24. When does necrosis occur in ischemic brain disease?
    24-72 hours
  25. When do neutrophils appear after ischemic brain disease/ stroke?
    24-72
  26. What happens on days 3-5 after ischemic brain injury/ stroke?
    Macrophages (microglia) appear
  27. When do macrophages (microglia) appear after ischemic brain injury/ stroke?
    3-5 days
  28. What side effects are seen with Diphenhydramine?
    • H1 blocker
    • Sedation
    • Antimuscarinic:-pupilllary dilation, dry mouth, urinary retention, constipation (Ach antagonist)
    • Anti-alpha adrenergic
  29. Why is it that a patient has infection with H.influenzae despite being immunized?
    The strains producing the infection does not produce capsule.
  30. What causes esophageal varices?
    Shunting of blood from the portal vein to the left gastric veinesophageal vein
  31. What causes Paroxysmal nocturnal hemoglobinuria?
    Caused by a mutation in the PIGA gene in population of hematopoietic stem cells that causes absence of the glycosylphosphatidylinositol anchor and associated deficiency of CD55 (Decay-accelerating factor) and CD59 (Mac inhibitory protein) complement inhibitor proteins.
  32. This type of anemia is caused by complement-mediated hemolysis.
    Paroxysmal nocturnal hemoglobinuria
  33. This type of anemia acquires its mutation in a hematopoietic stem cell.
    Paroxysmal nocturnal hemoglobinuria.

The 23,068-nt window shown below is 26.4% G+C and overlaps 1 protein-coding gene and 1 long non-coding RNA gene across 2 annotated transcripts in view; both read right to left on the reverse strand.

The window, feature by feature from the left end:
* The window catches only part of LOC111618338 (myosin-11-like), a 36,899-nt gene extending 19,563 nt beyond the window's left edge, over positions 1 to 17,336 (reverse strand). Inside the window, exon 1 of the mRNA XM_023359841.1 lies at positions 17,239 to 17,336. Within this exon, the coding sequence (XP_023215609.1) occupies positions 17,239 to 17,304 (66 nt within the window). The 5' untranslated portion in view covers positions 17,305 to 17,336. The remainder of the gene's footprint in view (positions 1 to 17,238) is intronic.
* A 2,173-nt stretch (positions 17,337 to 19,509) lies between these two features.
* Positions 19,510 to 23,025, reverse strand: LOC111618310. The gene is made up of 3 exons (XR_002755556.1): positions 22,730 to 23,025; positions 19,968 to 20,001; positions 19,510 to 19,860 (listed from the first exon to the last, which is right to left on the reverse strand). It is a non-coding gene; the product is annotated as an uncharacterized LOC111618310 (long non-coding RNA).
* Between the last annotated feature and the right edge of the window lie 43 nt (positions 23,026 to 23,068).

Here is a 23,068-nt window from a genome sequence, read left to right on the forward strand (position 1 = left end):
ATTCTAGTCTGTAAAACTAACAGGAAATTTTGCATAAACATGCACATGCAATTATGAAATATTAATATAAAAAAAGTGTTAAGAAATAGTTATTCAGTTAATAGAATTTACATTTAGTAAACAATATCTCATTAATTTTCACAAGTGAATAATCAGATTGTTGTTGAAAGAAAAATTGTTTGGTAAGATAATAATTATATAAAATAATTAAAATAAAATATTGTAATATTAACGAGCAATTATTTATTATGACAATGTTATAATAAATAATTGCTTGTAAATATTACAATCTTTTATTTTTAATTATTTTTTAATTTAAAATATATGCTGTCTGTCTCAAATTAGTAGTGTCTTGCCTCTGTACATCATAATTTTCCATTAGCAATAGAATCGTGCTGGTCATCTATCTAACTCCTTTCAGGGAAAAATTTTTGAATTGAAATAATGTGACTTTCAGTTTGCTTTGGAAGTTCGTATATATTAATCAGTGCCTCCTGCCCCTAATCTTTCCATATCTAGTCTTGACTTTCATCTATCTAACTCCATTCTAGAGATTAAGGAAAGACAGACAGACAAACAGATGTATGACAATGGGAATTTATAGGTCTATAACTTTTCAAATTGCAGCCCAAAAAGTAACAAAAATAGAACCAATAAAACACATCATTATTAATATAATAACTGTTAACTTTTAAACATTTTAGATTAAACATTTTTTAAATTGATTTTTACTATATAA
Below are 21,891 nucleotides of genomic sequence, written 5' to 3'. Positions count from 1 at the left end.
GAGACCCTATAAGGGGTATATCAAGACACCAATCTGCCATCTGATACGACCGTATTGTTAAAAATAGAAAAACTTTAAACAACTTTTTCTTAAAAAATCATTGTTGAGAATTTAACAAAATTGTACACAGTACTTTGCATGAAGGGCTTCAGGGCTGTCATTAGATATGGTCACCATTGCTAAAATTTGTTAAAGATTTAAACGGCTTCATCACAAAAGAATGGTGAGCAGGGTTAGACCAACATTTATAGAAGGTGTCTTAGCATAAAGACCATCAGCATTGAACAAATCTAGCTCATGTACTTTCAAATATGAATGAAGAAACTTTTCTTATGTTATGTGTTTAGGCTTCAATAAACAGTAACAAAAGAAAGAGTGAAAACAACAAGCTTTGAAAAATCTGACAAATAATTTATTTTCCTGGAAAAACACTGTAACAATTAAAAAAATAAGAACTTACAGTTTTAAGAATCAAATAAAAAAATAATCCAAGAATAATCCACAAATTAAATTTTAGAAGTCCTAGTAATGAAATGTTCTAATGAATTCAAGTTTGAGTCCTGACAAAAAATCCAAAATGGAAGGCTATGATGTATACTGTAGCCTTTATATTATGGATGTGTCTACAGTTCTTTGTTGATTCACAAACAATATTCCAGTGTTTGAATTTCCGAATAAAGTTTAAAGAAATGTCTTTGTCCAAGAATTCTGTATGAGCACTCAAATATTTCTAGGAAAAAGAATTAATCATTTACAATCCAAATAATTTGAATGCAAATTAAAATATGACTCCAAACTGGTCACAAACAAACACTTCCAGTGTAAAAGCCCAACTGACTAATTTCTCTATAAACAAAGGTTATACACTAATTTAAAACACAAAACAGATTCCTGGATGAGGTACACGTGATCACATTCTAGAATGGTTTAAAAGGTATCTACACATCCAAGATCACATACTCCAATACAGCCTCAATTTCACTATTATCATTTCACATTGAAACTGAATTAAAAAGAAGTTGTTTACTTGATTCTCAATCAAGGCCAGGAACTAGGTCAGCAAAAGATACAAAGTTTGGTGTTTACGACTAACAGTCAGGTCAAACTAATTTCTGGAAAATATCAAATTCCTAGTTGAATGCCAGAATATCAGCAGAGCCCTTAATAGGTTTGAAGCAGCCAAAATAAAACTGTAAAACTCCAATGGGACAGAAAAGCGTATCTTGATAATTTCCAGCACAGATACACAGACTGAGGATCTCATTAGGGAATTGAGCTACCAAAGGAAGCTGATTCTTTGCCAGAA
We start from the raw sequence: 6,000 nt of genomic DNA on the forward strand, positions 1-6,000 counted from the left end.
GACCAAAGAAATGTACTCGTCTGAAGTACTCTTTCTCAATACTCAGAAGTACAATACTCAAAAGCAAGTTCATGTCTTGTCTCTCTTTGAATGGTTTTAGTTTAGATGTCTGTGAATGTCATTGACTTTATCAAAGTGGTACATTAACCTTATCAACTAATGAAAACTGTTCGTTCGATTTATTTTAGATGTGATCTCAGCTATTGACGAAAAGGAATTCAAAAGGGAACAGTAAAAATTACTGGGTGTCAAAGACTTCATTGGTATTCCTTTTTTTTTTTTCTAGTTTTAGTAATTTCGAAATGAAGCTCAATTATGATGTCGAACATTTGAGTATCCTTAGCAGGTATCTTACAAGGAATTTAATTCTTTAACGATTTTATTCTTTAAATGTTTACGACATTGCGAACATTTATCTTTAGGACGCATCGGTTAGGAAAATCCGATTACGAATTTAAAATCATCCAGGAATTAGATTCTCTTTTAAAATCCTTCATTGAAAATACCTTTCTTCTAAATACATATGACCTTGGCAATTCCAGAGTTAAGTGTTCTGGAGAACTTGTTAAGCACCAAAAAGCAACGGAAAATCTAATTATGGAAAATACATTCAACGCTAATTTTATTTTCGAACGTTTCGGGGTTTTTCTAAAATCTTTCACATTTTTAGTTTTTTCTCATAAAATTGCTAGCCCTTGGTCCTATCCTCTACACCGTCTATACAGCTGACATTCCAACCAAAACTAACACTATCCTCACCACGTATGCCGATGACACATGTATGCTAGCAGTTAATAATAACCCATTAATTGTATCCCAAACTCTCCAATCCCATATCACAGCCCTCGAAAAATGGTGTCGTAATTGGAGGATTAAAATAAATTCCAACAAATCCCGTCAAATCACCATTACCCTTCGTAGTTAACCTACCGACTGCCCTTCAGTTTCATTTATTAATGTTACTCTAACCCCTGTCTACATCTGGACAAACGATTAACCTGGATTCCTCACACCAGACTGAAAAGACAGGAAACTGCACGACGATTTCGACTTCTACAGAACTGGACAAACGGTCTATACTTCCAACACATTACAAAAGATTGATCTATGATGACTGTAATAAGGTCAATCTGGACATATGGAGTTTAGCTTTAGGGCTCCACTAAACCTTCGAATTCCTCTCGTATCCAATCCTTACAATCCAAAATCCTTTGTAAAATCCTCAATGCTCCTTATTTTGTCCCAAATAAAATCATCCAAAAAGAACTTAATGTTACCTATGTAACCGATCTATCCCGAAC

34. Describe the clinical presentation of Paroxysmal nocturnal hemoglobinuria.
    • Coombs - hemolytic aneia
    • Leukopenia
    • Aplastic anemia
    • Pancytopenia
    • Ascities
    • Thrombocytopenia 
    • Venous thrombosis
    • Thrombotic complications (Budd chiari)- due to release of free hemoglobin and other prothrombotic factors.
  35. What is the marker and function of Mac inhibitory protein?
    CD59- inhibits complement hemolysis 
  36. What is CD59?
    • Mac inhibitory protein
    • Inhibits complement mediated hemolysis
  37. What is CD55?
    • Decay-accelertating factor
    • Inhibits complement-mediated hemolysis
  38. What is Factor V Leiden?
    • Production of a mutant factor V that is resistant to degradation by activated Protein C. 
    • MCC of inherited HYPERCOAGULABILITY in whites.
  39. What are the branches of the splenic artery and which is most vulnerable to ischemic injury in the event the splenic artery is blocked?
    • The splenic artery gives several branches off to the pancreas and stomach before reaching the spleen.
    • 1. Pancreatic artery
    • 2. Short gastric arteries- most vulnerable to ischemic injury
    • 3. Left gastroepiploic artery- less vulnerable due to strong anastomoses with right gastroepiploic artery
  40. What are the branches of the celiac trunk?
    • 1. Common hepatic
    • 2. Splenic artery
    • 3. Left gastric artery
  41. Where do the short gastic arteries branch from?
    • Splenic artery
    • They have poor anastomoses if splenic artery is blocked.
  42. Where does the right gastric artery arise from?
    • Proper hepatic artery
  43. Where does the gastroduodenal artery arise from?
    Common hepatic artery
  44. Where does the right gastroepiploic artery arise from?
    • Gastroduodenal artery
    • It forms an anastomoses with the left gastroepiploic artery.
  45. Where does the left gastroepiploic artery arise from?
    • Splenic artery
    • It forms an anastomoses with the right gastroepiploic artery.